Suit: UBCO student claims Kelowna RCMP officer assaulted her

Police brutality lawsuit filed

A nursing student at the University of B.C. Okanagan campus has filed a lawsuit against the Kelowna RCMP over alleged police brutality. 

The student, who Castanet News has agreed to not name, alleges in a lawsuit filed in B.C. Supreme Court this week she was at her home under “mental distress” on Jan. 20 when her boyfriend contacted police and requested a health check.

Attending RCMP officer Const. Lacey Browning entered the apartment and found the woman lying on the bathroom floor in a state of semi-consciousness, the lawsuit claims.

“The plaintiff was not a danger to Browning, nor did the plaintiff act in a manner that would cause Browning to be in fear for her safety,” the suit says.

The civil claim alleges Const. Browning failed to introduce herself as RCMP and did not make any attempt to assess the student’s need for medical attention, instead ordering her to stand. 

“The plaintiff could not stand on her own, and therefore, the plaintiff did not respond to Browning’s commands,” the suit says. 

The claim alleges Browning stepped on the students arm and kicked her in the stomach while she was down, assaulting her while shouting “stop being dramatic” and “control your [expletive] dog, don’t make me hurt him.”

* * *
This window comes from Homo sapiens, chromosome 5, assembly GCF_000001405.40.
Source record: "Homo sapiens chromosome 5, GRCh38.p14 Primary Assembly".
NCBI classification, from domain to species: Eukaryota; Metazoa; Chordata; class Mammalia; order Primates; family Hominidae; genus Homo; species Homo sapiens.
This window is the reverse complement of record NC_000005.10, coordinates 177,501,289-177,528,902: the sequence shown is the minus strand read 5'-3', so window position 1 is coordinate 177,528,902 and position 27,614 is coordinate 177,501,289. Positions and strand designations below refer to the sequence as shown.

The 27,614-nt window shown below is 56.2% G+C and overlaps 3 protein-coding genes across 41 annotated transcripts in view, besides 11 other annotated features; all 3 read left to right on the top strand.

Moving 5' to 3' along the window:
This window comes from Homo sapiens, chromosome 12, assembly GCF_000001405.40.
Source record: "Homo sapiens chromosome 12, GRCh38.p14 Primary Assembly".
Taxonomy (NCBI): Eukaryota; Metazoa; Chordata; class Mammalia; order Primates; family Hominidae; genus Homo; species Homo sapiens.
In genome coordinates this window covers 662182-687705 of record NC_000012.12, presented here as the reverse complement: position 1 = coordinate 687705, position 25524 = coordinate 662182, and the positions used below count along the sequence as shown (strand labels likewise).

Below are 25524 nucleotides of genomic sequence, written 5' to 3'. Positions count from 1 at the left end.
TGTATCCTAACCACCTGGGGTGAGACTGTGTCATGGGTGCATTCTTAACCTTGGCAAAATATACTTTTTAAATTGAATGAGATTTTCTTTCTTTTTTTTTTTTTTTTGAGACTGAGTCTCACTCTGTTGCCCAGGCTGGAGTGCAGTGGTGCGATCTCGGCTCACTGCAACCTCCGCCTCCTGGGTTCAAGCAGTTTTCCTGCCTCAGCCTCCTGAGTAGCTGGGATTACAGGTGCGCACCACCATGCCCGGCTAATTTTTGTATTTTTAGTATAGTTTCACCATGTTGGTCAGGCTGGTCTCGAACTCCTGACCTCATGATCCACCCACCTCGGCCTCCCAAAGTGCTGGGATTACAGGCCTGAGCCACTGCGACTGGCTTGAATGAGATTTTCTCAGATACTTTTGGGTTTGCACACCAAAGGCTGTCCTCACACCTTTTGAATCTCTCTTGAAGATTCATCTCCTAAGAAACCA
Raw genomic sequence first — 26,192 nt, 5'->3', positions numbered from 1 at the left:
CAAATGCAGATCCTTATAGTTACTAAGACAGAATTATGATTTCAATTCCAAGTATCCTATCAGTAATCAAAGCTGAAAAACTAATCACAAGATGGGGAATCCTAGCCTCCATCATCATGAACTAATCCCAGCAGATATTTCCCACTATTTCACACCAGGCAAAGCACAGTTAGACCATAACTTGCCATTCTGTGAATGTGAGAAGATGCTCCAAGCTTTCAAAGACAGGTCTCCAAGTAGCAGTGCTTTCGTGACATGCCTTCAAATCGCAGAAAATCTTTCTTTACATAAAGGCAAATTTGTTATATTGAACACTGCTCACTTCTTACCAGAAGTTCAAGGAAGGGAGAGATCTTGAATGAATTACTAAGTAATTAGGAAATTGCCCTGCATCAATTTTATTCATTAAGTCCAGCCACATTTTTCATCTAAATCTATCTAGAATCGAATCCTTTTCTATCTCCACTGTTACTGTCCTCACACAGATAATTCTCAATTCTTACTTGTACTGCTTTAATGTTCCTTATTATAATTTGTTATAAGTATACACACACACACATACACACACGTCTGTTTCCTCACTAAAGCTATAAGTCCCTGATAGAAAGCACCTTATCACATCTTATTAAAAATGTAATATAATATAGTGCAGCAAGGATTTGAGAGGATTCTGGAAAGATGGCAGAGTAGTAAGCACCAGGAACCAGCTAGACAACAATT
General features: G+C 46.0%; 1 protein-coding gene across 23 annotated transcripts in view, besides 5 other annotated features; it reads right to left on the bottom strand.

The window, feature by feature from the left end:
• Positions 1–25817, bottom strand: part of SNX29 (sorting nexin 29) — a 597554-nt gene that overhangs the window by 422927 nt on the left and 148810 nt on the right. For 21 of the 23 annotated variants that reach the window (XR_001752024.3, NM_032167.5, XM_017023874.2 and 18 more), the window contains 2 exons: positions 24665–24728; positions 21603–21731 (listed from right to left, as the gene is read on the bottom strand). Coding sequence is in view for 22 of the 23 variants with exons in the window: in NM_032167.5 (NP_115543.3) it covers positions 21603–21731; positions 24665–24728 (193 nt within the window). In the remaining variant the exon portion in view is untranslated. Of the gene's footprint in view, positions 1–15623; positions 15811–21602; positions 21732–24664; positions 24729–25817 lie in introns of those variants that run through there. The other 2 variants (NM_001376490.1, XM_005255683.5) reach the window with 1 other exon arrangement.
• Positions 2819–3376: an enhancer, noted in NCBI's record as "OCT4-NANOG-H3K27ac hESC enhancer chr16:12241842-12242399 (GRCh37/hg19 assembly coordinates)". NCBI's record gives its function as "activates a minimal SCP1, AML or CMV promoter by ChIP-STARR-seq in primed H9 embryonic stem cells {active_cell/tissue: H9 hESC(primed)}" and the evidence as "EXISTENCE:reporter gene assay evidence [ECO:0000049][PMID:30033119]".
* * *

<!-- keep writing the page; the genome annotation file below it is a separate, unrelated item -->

The plaintiff was then handcuffed and dragged through the apartment on her stomach, causing injury to the student’s face, upper thigh and torso.

“Browning dragged the plaintiff to the elevator while punching the plaintiff in her face,” the lawsuit continues. “The plaintiff suffered bruises to the face, broken blood vessels to the left eye, swollen right eye, and bruising to the right temple.”

The student was taken to Kelowna General Hospital where, the suit claims, Browning misled hospital staff by telling them the student was high on meth. 

“The plaintiff has never used methamphetamine or any illicit drugs,” the lawsuit claims. “The toxicology report from KGH showed that at the time the plaintiff was admitted, she had no illegal drugs in her body or blood.”

The lawsuit seeks a variety of damages, calling Const. Browning’s actions “abusive and repetitive in the extreme” that resulted in mental and physical injury.

The lawsuit also names the Attorney General of Canada and B.C. Minister of Public Safety and Solicitor General. None of the defendants have filed a response. The RCMP typically does not comment on matters before the courts. 

None of the above allegations have been proven in court.

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